At Metra Auburn Park Station at 10 a.m. to give remarks at the site’s groundbreaking.

In City Hall at 10 a.m. to preside over the City Council meeting.

No official public events.

Crypto PAC money boosting Jonathan Jackson’s bid for Congress now totals more than $1M: “New FEC filings reveals Jackson is being boosted with $1,041,899 in outside money for ads and direct mail in the closing days of the 1st Congressional District campaign,” by Sun-Times’ Lynn Sweet.

Dems’ critical views of each other make secretary of state race seem even more crowded, by Sun-Times’ Mitchell Armentrout

More GOP governor intrigue: House Minority Leader Jim Durkin dismissed rumors that he was switching candidates. Durkin said he’s behind Richard Irvin all the way for governor, reports NBC 5’s Mary Ann Ahern.

— Obama factor: As attention turns again to Jesse Sullivan in the GOP governor’s race, chatter has returned about his backstory, including his support for Barack Obama years ago. Sullivan responds that he’s voted only for Republicans for nearly a decade, and that he has never voted in a Democratic primary.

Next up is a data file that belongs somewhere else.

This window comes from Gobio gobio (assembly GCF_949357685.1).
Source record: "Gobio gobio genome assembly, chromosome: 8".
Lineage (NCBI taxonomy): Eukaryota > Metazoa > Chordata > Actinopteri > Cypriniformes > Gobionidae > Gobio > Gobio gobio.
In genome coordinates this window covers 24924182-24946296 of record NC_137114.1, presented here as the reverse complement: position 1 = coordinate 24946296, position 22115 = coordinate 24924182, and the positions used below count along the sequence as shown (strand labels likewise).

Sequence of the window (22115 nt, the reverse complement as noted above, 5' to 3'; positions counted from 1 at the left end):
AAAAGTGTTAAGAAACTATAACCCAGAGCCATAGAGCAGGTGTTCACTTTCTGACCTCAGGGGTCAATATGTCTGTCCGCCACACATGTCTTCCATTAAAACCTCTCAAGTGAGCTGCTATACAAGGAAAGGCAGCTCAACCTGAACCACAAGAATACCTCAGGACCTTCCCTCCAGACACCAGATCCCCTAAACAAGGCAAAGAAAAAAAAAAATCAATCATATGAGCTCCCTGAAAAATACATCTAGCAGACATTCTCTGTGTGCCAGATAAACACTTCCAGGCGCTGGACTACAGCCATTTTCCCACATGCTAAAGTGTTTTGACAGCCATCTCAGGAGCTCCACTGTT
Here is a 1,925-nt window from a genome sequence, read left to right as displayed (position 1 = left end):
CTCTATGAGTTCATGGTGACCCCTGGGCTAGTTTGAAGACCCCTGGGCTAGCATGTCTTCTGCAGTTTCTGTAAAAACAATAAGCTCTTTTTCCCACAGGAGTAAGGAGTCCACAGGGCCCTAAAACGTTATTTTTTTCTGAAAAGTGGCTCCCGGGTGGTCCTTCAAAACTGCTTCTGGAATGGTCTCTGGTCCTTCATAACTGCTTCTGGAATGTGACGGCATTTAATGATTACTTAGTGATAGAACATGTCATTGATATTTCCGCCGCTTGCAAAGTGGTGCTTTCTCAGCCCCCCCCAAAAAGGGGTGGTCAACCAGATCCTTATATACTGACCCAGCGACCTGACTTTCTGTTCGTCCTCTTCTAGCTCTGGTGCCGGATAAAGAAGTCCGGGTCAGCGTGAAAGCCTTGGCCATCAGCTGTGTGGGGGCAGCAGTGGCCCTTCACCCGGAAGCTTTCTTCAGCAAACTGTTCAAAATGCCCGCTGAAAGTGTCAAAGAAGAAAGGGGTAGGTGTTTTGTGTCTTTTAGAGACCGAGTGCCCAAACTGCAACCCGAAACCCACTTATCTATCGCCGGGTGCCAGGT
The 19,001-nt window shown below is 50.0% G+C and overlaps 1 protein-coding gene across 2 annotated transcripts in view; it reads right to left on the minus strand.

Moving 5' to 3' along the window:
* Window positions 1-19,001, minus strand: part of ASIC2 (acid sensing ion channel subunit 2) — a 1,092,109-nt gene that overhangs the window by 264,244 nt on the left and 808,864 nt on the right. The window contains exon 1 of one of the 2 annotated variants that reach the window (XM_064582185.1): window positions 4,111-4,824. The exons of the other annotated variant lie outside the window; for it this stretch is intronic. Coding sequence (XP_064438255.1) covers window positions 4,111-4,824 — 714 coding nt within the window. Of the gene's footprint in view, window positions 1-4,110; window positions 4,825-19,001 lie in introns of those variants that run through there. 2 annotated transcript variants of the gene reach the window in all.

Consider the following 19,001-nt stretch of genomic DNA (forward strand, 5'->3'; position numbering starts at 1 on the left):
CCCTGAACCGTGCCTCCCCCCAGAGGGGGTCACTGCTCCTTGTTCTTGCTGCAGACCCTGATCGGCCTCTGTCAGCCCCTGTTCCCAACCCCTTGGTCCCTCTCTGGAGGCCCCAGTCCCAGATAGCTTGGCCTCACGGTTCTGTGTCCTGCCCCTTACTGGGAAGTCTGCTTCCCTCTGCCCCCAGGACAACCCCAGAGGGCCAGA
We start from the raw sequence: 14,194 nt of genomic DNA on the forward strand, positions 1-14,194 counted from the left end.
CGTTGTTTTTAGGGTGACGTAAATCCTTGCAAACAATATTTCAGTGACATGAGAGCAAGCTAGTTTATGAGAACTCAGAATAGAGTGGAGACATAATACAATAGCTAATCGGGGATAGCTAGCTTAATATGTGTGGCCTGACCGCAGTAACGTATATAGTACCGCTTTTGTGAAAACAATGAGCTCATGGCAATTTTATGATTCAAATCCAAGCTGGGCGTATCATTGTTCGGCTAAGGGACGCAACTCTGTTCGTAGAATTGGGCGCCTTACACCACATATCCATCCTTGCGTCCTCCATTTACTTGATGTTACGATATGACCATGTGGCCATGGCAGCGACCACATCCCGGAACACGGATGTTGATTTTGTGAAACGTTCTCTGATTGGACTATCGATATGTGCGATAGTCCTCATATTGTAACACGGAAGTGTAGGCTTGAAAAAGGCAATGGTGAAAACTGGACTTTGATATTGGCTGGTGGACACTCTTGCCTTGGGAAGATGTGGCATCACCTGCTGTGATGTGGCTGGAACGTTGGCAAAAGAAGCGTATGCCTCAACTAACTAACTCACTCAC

— Zalewski v. Rashid: ‘Mud fight’ of state rep race nears finish line: Rep. Mike Zalewski’s campaign received $50,000 from Gov. JB Pritzker. Abdelnasser Rashid has been endorsed by the Chicago Tribune and Congresswoman Jan Schakowsky.

Cook County Assessor Kaegi touts fairer property tax valuations; challenger Steele says he’s broken reform promises, created ‘chaos’, by Tribune’s A.D. Quig

Suburban man running for Congress was convicted 27 years ago of sexually assaulting a woman, by Tribune’s John Byrne

— Rep. Marie Newman is being endorsed by group of Elizabeth Warren campaign workers in her bid for the IL-06 congressional seat. The group consists of former field organizers and staffers who worked for Warren in Illinois.

— Anjanette Young, the high-profile victim of a wrongful police raid, has endorsed Chris Butler for the IL-01 congressional seat.

— House District 112: Hackler says he’s always opposed mask and vaccine mandates; Korte says as a mom she fought Pritzker lockdowns, mandates, by Madison St. Clair-Record’s Steve Korris.

— Fernando "Sergio" Mojica, who’s running to succeed Majority Leader Greg Harris for the 13th District state House seat, is out with a new digital ad. "Present, presente, and here to represent," Mojica says to cap off the ad.

83rd House Dem primary candidates talk experience, gun control, by Daily Herald’s Susan Sarkauskas

Illinois hospitals brace for a flood of out-of-state doctors seeking abortion training: “Some are already getting requests from medical residents in states expected to ban abortion if the Supreme Court overrules Roe,” by Crain’s Elyssa Cherney.

— Title IX turns 50: Meet 50 women in Illinois who have impacted sports on — and off — the field of play, via Tribune

Asian carp is getting a new name so people might actually eat it, by Crain’s Corli Jay

Endangered Blanding’s turtles in Illinois face new threat from fungal disease, by Tribune’s Sheryl DeVore